While Botswana responds to the listing by the European Commission of the country as being a high money laundering and terrorism financing risk, there are numerous examples emanating from Europe on why effective AML/CFT&P controls are necessary.
A recent incident reported by Europol highlights the danger posed by organised crime and the industries and professions at risk.
In December 2020, Europol announced that the Spanish National Police, with its support, had dismantled a large organised crime network in Spain which was involved in corruption and money laundering in that country.
The crime group employed two significant capabilities, which enabled it to survive and prosper. The first element involved infiltration of various public institutions. This provided the group with protection from police and judicial authorities and enabled the acquisition of real estate in Spain by clients of the criminal organisation. The use of corruption strengthened the money laundering activities undertaken by the group, proving again the symbiotic relationship between the two crime types. The other capability used by the group was the use of professional services. Amongst those arrested were entrepreneurs, their advisors and business partners and several lawyers who acted as fronts for the crime group.
The alleged money laundering activities undertaken by the group included investing in projects involved in the development of luxury real estate, purchase of restaurants, industrial warehouses, plots of land and boats. The crime group used a network of offshore companies established in different countries to mask the real owners.
In Botswana, many night clubs, restaurants, travel agents, tourist venues and accommodation providers are owned and/or operated by companies or trusts. Which means that they would be defined as a specified party or an accountable institution in Botswana and subject to the requirements of the Financial Intelligence Act and Regulations (AML/CFT&P law). The AML/CFT&P law of Botswana requires specified parties and accountable institutions to undertake a risk assessment of the financial crimes that impact upon them and design and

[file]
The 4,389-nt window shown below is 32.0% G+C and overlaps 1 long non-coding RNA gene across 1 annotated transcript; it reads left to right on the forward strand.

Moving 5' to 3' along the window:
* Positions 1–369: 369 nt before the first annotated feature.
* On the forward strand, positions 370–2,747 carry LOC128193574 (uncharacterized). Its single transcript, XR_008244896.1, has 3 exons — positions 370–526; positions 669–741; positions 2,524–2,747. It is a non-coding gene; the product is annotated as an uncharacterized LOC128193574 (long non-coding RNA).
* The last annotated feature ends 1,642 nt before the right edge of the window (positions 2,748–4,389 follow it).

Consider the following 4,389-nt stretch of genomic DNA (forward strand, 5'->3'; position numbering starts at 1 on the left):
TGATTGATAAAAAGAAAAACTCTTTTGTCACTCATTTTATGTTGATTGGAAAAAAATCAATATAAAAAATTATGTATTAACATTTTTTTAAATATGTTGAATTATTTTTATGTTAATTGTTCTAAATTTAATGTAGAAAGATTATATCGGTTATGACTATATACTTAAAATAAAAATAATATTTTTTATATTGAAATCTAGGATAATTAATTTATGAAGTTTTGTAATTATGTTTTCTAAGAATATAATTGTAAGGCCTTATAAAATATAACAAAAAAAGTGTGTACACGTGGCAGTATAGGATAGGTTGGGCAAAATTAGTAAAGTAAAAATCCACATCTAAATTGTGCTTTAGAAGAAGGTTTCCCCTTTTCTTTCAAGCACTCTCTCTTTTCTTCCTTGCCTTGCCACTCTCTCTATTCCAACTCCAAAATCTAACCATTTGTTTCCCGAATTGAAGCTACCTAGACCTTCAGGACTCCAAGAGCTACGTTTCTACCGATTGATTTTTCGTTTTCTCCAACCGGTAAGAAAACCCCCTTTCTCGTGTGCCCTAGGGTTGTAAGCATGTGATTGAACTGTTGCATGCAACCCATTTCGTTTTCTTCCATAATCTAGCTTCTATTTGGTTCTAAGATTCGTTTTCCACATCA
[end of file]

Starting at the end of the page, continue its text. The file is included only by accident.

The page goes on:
Any specified party or accountable institution engaged in international business or who deals with an international company or foreign person, needs to be very careful in understanding who they are dealing with. By law, they are required to know who the beneficial owner is.
A beneficial owner, in simple terms when dealing with an international company, means the person who ultimately controls or benefits from its operations. This AML/CFT&P measure is not only an effective means of preventing financial crime but also makes sound business sense. Frequently, international or local people are used as nominees to protect the real owner. People who do not want to be identified have something to hide other than protecting their privacy. In addition, if they are seeking to engage in legitimate business and comply with the laws of Botswana why should they hide?
Any specified party or accountable institution that spends the time and money to thoroughly identify who they are dealing with, not only complies with the AML/CFT&P law but protects itself from dealing with a potential credit risk or scammer.
*Article written by Merero Partners, a boutique advisory firm based in Botswana offering Corporate Finance, Management Consulting and Risk Advisory Services. Contact us via email email@example.com for more information on our AML/CFT training and consultancy services in Botswana